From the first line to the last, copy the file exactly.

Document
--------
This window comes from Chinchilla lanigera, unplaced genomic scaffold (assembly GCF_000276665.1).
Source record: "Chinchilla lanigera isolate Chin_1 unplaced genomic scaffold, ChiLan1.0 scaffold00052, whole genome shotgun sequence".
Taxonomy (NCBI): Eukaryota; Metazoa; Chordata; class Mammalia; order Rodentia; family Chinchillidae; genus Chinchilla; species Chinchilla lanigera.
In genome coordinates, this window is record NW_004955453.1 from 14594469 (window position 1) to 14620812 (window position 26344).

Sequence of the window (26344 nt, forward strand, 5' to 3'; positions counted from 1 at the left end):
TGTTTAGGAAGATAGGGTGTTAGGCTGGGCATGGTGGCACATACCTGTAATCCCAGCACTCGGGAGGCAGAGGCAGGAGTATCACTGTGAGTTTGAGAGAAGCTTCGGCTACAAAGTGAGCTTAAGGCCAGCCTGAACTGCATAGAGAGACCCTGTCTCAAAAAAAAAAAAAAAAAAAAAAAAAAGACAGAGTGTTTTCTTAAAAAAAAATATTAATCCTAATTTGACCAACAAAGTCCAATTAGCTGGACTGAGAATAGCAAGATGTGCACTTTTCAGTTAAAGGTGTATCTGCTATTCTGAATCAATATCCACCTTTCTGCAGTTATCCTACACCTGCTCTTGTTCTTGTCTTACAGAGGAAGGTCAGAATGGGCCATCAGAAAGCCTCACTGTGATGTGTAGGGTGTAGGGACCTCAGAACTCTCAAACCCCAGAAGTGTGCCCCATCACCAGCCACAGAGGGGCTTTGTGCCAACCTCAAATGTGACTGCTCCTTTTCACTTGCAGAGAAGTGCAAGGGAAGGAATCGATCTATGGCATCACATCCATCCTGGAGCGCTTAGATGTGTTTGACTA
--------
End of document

This window comes from Chinchilla lanigera, unplaced genomic scaffold (assembly GCF_000276665.1).
Source record: "Chinchilla lanigera isolate Chin_1 unplaced genomic scaffold, ChiLan1.0 scaffold00052, whole genome shotgun sequence".
Taxonomy (NCBI): Eukaryota; Metazoa; Chordata; class Mammalia; order Rodentia; family Chinchillidae; genus Chinchilla; species Chinchilla lanigera.
In genome coordinates, this window is record NW_004955453.1 from 14594469 (window position 1) to 14620812 (window position 26344).

Sequence of the window (26344 nt, forward strand, 5' to 3'; positions counted from 1 at the left end):
TGTTTAGGAAGATAGGGTGTTAGGCTGGGCATGGTGGCACATACCTGTAATCCCAGCACTCGGGAGGCAGAGGCAGGAGTATCACTGTGAGTTTGAGAGAAGCTTCGGCTACAAAGTGAGCTTAAGGCCAGCCTGAACTGCATAGAGAGACCCTGTCTCAAAAAAAAAAAAAAAAAAAAAAAAAAGACAGAGTGTTTTCTTAAAAAAAAATATTAATCCTAATTTGACCAACAAAGTCCAATTAGCTGGACTGAGAATAGCAAGATGTGCACTTTTCAGTTAAAGGTGTATCTGCTATTCTGAATCAATATCCACCTTTCTGCAGTTATCCTACACCTGCTCTTGTTCTTGTCTTACAGAGGAAGGTCAGAATGGGCCATCAGAAAGCCTCACTGTGATGTGTAGGGTGTAGGGACCTCAGAACTCTCAAACCCCAGAAGTGTGCCCCATCACCAGCCACAGAGGGGCTTTGTGCCAACCTCAAATGTGACTGCTCCTTTTCACTTGCAGAGAAGTGCAAGGGAAGGAATCGATCTATGGCATCACATCCATCCTGGAGCGCTTAGATGTGTTTGACTA